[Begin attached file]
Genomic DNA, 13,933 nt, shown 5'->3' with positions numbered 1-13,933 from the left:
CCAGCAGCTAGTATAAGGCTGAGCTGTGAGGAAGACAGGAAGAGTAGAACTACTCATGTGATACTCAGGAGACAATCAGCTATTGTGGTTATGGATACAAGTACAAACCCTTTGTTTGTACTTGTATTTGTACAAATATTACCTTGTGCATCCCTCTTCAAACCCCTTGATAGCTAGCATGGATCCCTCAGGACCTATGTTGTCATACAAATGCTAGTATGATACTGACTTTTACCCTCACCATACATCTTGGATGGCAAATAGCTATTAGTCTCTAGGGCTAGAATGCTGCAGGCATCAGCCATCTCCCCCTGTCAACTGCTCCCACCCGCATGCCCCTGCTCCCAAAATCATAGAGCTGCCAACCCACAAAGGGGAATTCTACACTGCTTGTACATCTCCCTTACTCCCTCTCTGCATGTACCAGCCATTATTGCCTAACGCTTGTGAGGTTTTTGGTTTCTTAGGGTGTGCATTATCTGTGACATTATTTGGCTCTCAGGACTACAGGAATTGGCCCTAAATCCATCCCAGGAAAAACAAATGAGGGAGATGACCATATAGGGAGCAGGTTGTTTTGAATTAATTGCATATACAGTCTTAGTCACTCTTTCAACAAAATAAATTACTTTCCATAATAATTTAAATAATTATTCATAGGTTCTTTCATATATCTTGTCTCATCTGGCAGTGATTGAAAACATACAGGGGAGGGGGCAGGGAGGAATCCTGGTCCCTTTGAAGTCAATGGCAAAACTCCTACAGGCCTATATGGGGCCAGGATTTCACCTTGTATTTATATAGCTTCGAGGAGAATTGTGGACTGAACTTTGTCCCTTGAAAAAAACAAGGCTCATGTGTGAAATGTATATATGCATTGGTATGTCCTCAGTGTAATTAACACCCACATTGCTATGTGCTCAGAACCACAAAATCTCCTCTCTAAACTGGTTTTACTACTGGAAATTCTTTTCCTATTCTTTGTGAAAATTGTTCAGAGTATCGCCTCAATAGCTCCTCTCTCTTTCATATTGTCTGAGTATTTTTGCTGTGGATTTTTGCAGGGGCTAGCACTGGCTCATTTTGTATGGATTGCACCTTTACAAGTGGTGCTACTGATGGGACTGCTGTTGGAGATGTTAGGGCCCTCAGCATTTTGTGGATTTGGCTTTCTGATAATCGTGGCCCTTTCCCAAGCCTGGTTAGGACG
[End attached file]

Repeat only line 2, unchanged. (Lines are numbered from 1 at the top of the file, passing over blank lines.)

CCAGCAGCTAGTATAAGGCTGAGCTGTGAGGAAGACAGGAAGAGTAGAACTACTCATGTGATACTCAGGAGACAATCAGCTATTGTGGTTATGGATACAAGTACAAACCCTTTGTTTGTACTTGTATTTGTACAAATATTACCTTGTGCATCCCTCTTCAAACCCCTTGATAGCTAGCATGGATCCCTCAGGACCTATGTTGTCATACAAATGCTAGTATGATACTGACTTTTACCCTCACCATACATCTTGGATGGCAAATAGCTATTAGTCTCTAGGGCTAGAATGCTGCAGGCATCAGCCATCTCCCCCTGTCAACTGCTCCCACCCGCATGCCCCTGCTCCCAAAATCATAGAGCTGCCAACCCACAAAGGGGAATTCTACACTGCTTGTACATCTCCCTTACTCCCTCTCTGCATGTACCAGCCATTATTGCCTAACGCTTGTGAGGTTTTTGGTTTCTTAGGGTGTGCATTATCTGTGACATTATTTGGCTCTCAGGACTACAGGAATTGGCCCTAAATCCATCCCAGGAAAAACAAATGAGGGAGATGACCATATAGGGAGCAGGTTGTTTTGAATTAATTGCATATACAGTCTTAGTCACTCTTTCAACAAAATAAATTACTTTCCATAATAATTTAAATAATTATTCATAGGTTCTTTCATATATCTTGTCTCATCTGGCAGTGATTGAAAACATACAGGGGAGGGGGCAGGGAGGAATCCTGGTCCCTTTGAAGTCAATGGCAAAACTCCTACAGGCCTATATGGGGCCAGGATTTCACCTTGTATTTATATAGCTTCGAGGAGAATTGTGGACTGAACTTTGTCCCTTGAAAAAAACAAGGCTCATGTGTGAAATGTATATATGCATTGGTATGTCCTCAGTGTAATTAACACCCACATTGCTATGTGCTCAGAACCACAAAATCTCCTCTCTAAACTGGTTTTACTACTGGAAATTCTTTTCCTATTCTTTGTGAAAATTGTTCAGAGTATCGCCTCAATAGCTCCTCTCTCTTTCATATTGTCTGAGTATTTTTGCTGTGGATTTTTGCAGGGGCTAGCACTGGCTCATTTTGTATGGATTGCACCTTTACAAGTGGTGCTACTGATGGGACTGCTGTTGGAGATGTTAGGGCCCTCAGCATTTTGTGGATTTGGCTTTCTGATAATCGTGGCCCTTTCCCAAGCCTGGTTAGGACG